Ice cream, chocolate and cookies — a trio of snacks that can be tempting under stressful conditions. Or maybe you prefer salty and crunchy snacks when you want to indulge.
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A bad day at work, a restless night of sleep, a fight with a friend or spouse — these can all trigger food cravings. Trouble is, for women during menopause and in later years, the negative health consequences of these choices, when made in excess, are intensified.
The double-punch is that menopause occurs at a time in a woman’s life when her metabolism is slowing significantly, as part of the normal aging process. Turning to high-calorie comfort foods may make a woman feel better in the short term, but these foods can also cause weight gain that’s harder to burn off.
Still, there are ways to fight back and offset the tendency toward weight gain. Here dietitian Andrea Dunn, RD, LD, CDE, offers 6 tips:
Focus your diet on the less-processed foods like veggies, fruits, whole grains and lean meats. Also include some nuts, seeds and plant-based oils, like olive oil.
Calcium and magnesium are especially important for healthy bones in mid-life. Eat two to three servings of dairy each day for calcium. Eat nuts, beans, broccoli, spinach and whole grains for magnesium.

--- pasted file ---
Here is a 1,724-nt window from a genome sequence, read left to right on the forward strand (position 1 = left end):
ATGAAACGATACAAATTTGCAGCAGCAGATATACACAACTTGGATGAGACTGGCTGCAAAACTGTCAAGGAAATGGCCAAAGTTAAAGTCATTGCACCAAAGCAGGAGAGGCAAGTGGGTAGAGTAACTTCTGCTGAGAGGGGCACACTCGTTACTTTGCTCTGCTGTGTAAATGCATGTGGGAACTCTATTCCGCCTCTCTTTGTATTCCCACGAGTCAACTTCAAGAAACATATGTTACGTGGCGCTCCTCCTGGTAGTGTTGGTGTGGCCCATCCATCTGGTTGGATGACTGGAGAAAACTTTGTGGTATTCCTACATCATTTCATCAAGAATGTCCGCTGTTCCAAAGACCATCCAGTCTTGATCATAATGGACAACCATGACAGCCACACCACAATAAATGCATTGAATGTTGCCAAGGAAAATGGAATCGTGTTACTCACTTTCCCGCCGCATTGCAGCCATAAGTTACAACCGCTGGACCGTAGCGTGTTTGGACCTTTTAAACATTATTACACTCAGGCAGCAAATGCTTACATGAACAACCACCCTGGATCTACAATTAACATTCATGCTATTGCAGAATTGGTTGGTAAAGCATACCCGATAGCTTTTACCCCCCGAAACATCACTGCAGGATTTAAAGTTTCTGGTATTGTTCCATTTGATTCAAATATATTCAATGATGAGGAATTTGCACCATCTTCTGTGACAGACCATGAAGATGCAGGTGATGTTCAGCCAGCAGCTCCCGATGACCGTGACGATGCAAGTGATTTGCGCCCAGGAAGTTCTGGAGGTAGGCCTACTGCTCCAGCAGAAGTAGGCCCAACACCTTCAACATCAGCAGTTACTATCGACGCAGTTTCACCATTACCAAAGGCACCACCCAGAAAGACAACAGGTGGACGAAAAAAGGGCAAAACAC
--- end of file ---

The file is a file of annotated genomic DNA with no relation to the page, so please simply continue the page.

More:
Quick, prepackaged foods are often high in calories that can add up quickly. When it comes to nuts and trail mix, the calories easily add up — think of one-quarter cup as a serving size or choose items that are 150 calories or less for a snack.
Examples of tasty and healthy food combos include an apple with one to two tablespoons of peanut butter, whole-grain crackers and cheese (1 oz.), or a quarter cup of hummus (or cottage cheese) on whole-grain toast.
Include vegetables at two or more of your meals (or snacks) each day. Try adding tomatoes or avocado to your breakfast plate. At lunch have raw vegetables with salsa as a dip. With your dinner meal have a half plate of cooked vegetables or salad. (Have you ever heard of anyone overeating vegetables?)
If you haven’t already been eating a variety of foods, it can be frustrating to think about making all of these changes at once. I tell my patients to make one change at a time — for example, pack a vegetable with your lunch. Each time you experience success, it will motivate you to take the next step.